Saving the Bay, Fighting Climate Change: Two Sides of the Same Coin

By Will Baker, CBF President

A team of early morning kayakers navigates Nassawadox Creek, a Chesapeake Bay tributary on Virginia’s Eastern shore. Photo: Gordon Campbell/ataltitudegallery.com

In 2018, record breaking storms across the Bay watershed increased pollution loads, adding more stress to a system still dangerously out of balance. Do the storms represent a “new normal?” Only the future will answer that, but we do know that such weather events are the characteristics of climate change as predicted by scientists for 30 years.

The damage caused by the extreme weather could have been far worse, were it not for the Bay’s increasing “resilience.” This internal resilience is the result of decades of regionally coordinated, science-driven, strategies to save the Bay. The benefits, if the effort can be sustained, are huge.

Will Baker delivers the keynote address at the 2019 Climate Leadership Conference in Baltimore, Maryland. Photo Credit: Center for Climate and Energy Solutions

Healthy estuaries are the first line of defense for coastal areas worldwide, providing protection from climate change impacts. And the queen of the world’s estuaries, Chesapeake Bay, is strategically placed at the heart of America’s mid-Atlantic region, home to nearly 20 million people.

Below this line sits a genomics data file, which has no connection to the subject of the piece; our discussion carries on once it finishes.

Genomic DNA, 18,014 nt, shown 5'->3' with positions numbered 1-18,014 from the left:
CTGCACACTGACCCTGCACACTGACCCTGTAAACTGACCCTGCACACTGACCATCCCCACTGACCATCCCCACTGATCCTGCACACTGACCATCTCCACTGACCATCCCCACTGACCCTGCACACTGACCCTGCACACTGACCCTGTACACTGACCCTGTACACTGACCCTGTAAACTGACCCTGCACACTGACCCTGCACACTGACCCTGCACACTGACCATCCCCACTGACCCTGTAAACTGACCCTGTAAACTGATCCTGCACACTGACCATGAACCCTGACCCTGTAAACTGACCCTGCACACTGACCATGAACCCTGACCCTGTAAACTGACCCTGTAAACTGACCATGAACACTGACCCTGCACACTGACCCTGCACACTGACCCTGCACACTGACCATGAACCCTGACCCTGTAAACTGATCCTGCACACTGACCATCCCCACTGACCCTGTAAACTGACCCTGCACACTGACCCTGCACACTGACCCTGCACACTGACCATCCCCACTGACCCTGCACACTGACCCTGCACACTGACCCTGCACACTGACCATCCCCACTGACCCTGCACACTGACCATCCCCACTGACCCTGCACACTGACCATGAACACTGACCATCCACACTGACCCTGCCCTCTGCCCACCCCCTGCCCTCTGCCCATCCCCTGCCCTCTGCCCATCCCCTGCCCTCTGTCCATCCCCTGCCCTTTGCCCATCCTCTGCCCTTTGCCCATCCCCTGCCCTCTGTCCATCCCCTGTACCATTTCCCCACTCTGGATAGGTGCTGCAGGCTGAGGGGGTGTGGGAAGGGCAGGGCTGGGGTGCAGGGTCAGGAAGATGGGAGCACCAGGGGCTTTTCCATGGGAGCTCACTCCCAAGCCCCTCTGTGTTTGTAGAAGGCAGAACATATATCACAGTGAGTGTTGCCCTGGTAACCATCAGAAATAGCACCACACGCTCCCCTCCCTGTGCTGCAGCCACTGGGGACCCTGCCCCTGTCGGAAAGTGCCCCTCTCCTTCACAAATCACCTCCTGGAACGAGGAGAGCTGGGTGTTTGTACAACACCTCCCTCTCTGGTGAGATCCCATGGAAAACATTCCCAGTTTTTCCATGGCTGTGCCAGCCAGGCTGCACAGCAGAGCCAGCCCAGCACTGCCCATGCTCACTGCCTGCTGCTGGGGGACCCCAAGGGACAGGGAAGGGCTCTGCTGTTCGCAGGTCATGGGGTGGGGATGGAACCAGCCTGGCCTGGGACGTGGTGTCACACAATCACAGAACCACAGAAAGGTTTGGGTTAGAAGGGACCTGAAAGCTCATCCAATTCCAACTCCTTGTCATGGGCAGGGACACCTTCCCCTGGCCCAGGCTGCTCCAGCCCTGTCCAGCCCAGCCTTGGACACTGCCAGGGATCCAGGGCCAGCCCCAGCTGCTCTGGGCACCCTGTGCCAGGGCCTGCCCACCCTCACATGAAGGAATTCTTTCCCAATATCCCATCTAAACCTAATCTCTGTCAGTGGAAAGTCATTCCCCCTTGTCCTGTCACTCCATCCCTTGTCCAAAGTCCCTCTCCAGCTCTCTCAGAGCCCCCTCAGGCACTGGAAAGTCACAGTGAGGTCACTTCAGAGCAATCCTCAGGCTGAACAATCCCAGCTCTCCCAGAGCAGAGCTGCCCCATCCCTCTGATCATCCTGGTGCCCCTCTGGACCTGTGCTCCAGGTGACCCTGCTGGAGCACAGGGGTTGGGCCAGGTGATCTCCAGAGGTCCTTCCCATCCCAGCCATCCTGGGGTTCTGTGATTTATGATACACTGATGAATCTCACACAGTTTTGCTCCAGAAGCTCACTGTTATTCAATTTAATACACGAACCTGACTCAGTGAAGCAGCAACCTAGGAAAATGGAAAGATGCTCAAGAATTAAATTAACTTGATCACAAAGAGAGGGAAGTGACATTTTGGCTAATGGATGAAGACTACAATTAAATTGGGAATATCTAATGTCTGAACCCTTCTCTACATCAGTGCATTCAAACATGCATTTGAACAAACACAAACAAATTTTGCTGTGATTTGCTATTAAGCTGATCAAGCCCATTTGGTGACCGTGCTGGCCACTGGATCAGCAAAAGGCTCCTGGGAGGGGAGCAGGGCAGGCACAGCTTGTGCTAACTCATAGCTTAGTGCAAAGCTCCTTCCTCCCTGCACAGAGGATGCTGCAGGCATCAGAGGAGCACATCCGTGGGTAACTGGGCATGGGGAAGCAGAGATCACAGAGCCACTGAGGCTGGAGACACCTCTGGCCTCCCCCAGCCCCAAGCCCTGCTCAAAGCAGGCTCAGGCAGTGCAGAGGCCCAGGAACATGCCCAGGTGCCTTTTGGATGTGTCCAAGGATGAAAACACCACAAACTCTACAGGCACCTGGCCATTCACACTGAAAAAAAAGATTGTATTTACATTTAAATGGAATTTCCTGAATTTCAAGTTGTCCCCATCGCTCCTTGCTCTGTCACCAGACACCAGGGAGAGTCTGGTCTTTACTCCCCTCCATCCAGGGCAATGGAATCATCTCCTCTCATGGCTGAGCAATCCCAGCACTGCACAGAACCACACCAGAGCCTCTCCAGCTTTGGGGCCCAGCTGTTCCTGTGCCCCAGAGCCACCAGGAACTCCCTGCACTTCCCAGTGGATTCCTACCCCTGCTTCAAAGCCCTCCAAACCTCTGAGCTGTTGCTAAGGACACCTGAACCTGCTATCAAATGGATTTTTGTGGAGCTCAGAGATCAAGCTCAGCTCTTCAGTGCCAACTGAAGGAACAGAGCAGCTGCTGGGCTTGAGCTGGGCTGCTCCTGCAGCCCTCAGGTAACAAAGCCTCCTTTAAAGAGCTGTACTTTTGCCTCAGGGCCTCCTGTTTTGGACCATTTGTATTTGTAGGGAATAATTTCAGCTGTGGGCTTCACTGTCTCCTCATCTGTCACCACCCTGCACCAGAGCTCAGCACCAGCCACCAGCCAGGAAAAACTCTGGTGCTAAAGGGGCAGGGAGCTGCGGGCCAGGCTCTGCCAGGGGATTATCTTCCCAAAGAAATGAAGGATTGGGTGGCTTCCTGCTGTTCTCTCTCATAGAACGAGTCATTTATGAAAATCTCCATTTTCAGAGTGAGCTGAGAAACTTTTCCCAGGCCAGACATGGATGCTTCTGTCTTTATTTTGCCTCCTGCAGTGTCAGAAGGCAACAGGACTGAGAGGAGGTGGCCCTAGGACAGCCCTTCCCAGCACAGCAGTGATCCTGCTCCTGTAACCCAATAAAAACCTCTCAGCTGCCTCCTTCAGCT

From sponge-like marshes that absorb storm tides to underwater grass beds that buffer shorelines from heightened wave energy, a healthy estuary offers multiple ecological and economic benefits.

Estuarine systems are particularly effective at capturing and sequestering carbon. Underwater grasses and emergent marshes capture and hold carbon. Moving further upland, forested buffers along stream banks cool waters while also trapping carbon.

Examples of where one plus one can equal three include:

Sustainable agricultural practices are keeping nutrients and sediment out of rivers and streams. They are also improving soil health. Heathier soil traps more carbon.

Clean Air Act regulations reduce nitrous oxides. They improve water quality and human health while reducing heat trapping greenhouse gases. Air emissions contribute 30% of all nitrogen pollution to the Bay.

Oyster reefs filter the water (up to 50 gallons per adult oyster), provide superb habitat for multiple Bay species, support jobs and Bay culture, all while providing invaluable buffering to shoreline erosion and flooding.

Examining all the benefits estuaries provide, the importance of our work to save the Bay takes on even greater relevance. Human-induced climate change is threatening our communities, our economy, and our health. Mitigating climate change and implementing the Chesapeake Clean Water Blueprint are two sides of the same coin. Each reinforces and adds value to the other.

Healthy estuaries are the first line of defense for coastal areas worldwide, providing protection from climate change impacts.”

The Chesapeake Clean Water Blueprint is working. Experts from around the world are looking at it as a model for systemically improving water quality. But it’s more than that. Saving the Bay is also a model for tackling global climate change. We must not, we will not, back down.

Saving the Bay through restoration, advocacy, education, and litigation. www.cbf.org

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